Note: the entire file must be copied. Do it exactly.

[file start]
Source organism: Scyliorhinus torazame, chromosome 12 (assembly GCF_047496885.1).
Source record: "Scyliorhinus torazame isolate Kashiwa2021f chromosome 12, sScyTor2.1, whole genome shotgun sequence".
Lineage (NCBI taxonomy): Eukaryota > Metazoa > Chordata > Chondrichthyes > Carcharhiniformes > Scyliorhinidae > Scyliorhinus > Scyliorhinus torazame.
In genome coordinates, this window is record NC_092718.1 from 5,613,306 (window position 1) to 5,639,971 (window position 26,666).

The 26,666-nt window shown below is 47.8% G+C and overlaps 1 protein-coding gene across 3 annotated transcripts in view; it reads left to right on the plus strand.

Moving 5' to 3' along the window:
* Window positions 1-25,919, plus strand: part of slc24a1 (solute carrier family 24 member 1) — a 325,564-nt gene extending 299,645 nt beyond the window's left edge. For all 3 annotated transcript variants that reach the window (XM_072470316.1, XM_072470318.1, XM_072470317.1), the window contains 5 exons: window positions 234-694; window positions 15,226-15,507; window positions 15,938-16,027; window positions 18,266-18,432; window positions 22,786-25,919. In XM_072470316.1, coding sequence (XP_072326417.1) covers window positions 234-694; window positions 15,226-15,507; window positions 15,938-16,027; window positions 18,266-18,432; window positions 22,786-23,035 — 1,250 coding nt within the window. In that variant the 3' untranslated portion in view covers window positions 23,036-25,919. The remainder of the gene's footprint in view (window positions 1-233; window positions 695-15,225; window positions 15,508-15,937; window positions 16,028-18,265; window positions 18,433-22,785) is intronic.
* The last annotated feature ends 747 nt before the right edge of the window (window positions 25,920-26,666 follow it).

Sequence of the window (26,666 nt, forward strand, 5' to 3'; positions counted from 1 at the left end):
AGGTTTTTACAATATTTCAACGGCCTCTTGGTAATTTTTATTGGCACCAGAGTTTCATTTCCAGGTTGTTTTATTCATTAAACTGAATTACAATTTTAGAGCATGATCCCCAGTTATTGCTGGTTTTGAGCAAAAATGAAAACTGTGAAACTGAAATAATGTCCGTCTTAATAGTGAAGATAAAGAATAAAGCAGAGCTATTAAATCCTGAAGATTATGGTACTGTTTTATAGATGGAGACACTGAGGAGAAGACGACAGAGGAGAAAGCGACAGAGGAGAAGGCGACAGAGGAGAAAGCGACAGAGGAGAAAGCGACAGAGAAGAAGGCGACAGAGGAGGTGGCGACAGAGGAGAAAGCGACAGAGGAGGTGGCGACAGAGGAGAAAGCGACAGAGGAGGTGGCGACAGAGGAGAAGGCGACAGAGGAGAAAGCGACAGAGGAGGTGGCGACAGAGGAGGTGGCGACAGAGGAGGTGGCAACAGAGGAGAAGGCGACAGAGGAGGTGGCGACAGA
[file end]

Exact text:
Source organism: Scyliorhinus torazame, chromosome 12 (assembly GCF_047496885.1).
Source record: "Scyliorhinus torazame isolate Kashiwa2021f chromosome 12, sScyTor2.1, whole genome shotgun sequence".
Lineage (NCBI taxonomy): Eukaryota > Metazoa > Chordata > Chondrichthyes > Carcharhiniformes > Scyliorhinidae > Scyliorhinus > Scyliorhinus torazame.
In genome coordinates, this window is record NC_092718.1 from 5,613,306 (window position 1) to 5,639,971 (window position 26,666).

The 26,666-nt window shown below is 47.8% G+C and overlaps 1 protein-coding gene across 3 annotated transcripts in view; it reads left to right on the plus strand.

Moving 5' to 3' along the window:
* Window positions 1-25,919, plus strand: part of slc24a1 (solute carrier family 24 member 1) — a 325,564-nt gene extending 299,645 nt beyond the window's left edge. For all 3 annotated transcript variants that reach the window (XM_072470316.1, XM_072470318.1, XM_072470317.1), the window contains 5 exons: window positions 234-694; window positions 15,226-15,507; window positions 15,938-16,027; window positions 18,266-18,432; window positions 22,786-25,919. In XM_072470316.1, coding sequence (XP_072326417.1) covers window positions 234-694; window positions 15,226-15,507; window positions 15,938-16,027; window positions 18,266-18,432; window positions 22,786-23,035 — 1,250 coding nt within the window. In that variant the 3' untranslated portion in view covers window positions 23,036-25,919. The remainder of the gene's footprint in view (window positions 1-233; window positions 695-15,225; window positions 15,508-15,937; window positions 16,028-18,265; window positions 18,433-22,785) is intronic.
* The last annotated feature ends 747 nt before the right edge of the window (window positions 25,920-26,666 follow it).

Sequence of the window (26,666 nt, forward strand, 5' to 3'; positions counted from 1 at the left end):
AGGTTTTTACAATATTTCAACGGCCTCTTGGTAATTTTTATTGGCACCAGAGTTTCATTTCCAGGTTGTTTTATTCATTAAACTGAATTACAATTTTAGAGCATGATCCCCAGTTATTGCTGGTTTTGAGCAAAAATGAAAACTGTGAAACTGAAATAATGTCCGTCTTAATAGTGAAGATAAAGAATAAAGCAGAGCTATTAAATCCTGAAGATTATGGTACTGTTTTATAGATGGAGACACTGAGGAGAAGACGACAGAGGAGAAAGCGACAGAGGAGAAGGCGACAGAGGAGAAAGCGACAGAGGAGAAAGCGACAGAGAAGAAGGCGACAGAGGAGGTGGCGACAGAGGAGAAAGCGACAGAGGAGGTGGCGACAGAGGAGAAAGCGACAGAGGAGGTGGCGACAGAGGAGAAGGCGACAGAGGAGAAAGCGACAGAGGAGGTGGCGACAGAGGAGGTGGCGACAGAGGAGGTGGCAACAGAGGAGAAGGCGACAGAGGAGGTGGCGACAGA